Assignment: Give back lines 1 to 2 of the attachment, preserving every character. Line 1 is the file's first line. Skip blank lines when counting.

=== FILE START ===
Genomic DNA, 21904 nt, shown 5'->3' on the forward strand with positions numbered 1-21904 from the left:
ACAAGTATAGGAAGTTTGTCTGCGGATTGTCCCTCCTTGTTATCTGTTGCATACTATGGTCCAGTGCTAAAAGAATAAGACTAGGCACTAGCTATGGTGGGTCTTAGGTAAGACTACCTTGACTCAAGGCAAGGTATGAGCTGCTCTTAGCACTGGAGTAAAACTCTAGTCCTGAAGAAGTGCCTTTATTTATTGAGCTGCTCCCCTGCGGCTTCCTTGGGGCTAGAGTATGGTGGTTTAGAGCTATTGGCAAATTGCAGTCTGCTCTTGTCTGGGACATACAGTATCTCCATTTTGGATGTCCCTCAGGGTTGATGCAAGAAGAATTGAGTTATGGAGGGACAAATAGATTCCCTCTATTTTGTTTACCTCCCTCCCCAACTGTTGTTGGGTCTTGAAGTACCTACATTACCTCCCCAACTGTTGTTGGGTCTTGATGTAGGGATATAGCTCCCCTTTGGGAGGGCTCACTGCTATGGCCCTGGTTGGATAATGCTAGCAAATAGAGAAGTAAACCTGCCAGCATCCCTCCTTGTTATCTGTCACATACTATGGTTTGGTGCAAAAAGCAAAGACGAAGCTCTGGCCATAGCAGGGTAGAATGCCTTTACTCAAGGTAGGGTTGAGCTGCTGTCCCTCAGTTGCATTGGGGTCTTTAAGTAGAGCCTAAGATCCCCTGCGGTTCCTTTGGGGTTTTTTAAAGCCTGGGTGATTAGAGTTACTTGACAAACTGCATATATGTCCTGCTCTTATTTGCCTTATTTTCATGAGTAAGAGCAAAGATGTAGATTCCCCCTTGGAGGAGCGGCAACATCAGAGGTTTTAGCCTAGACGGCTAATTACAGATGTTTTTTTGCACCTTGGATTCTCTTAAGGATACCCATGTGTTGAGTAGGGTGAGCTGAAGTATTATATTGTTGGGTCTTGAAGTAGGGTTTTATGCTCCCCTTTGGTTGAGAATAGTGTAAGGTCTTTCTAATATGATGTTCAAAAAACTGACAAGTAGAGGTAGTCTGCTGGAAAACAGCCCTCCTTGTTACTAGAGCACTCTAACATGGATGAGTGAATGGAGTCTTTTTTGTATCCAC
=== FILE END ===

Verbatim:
Genomic DNA, 21904 nt, shown 5'->3' on the forward strand with positions numbered 1-21904 from the left:
ACAAGTATAGGAAGTTTGTCTGCGGATTGTCCCTCCTTGTTATCTGTTGCATACTATGGTCCAGTGCTAAAAGAATAAGACTAGGCACTAGCTATGGTGGGTCTTAGGTAAGACTACCTTGACTCAAGGCAAGGTATGAGCTGCTCTTAGCACTGGAGTAAAACTCTAGTCCTGAAGAAGTGCCTTTATTTATTGAGCTGCTCCCCTGCGGCTTCCTTGGGGCTAGAGTATGGTGGTTTAGAGCTATTGGCAAATTGCAGTCTGCTCTTGTCTGGGACATACAGTATCTCCATTTTGGATGTCCCTCAGGGTTGATGCAAGAAGAATTGAGTTATGGAGGGACAAATAGATTCCCTCTATTTTGTTTACCTCCCTCCCCAACTGTTGTTGGGTCTTGAAGTACCTACATTACCTCCCCAACTGTTGTTGGGTCTTGATGTAGGGATATAGCTCCCCTTTGGGAGGGCTCACTGCTATGGCCCTGGTTGGATAATGCTAGCAAATAGAGAAGTAAACCTGCCAGCATCCCTCCTTGTTATCTGTCACATACTATGGTTTGGTGCAAAAAGCAAAGACGAAGCTCTGGCCATAGCAGGGTAGAATGCCTTTACTCAAGGTAGGGTTGAGCTGCTGTCCCTCAGTTGCATTGGGGTCTTTAAGTAGAGCCTAAGATCCCCTGCGGTTCCTTTGGGGTTTTTTAAAGCCTGGGTGATTAGAGTTACTTGACAAACTGCATATATGTCCTGCTCTTATTTGCCTTATTTTCATGAGTAAGAGCAAAGATGTAGATTCCCCCTTGGAGGAGCGGCAACATCAGAGGTTTTAGCCTAGACGGCTAATTACAGATGTTTTTTTGCACCTTGGATTCTCTTAAGGATACCCATGTGTTGAGTAGGGTGAGCTGAAGTATTATATTGTTGGGTCTTGAAGTAGGGTTTTATGCTCCCCTTTGGTTGAGAATAGTGTAAGGTCTTTCTAATATGATGTTCAAAAAACTGACAAGTAGAGGTAGTCTGCTGGAAAACAGCCCTCCTTGTTACTAGAGCACTCTAACATGGATGAGTGAATGGAGTCTTTTTTGTATCCAC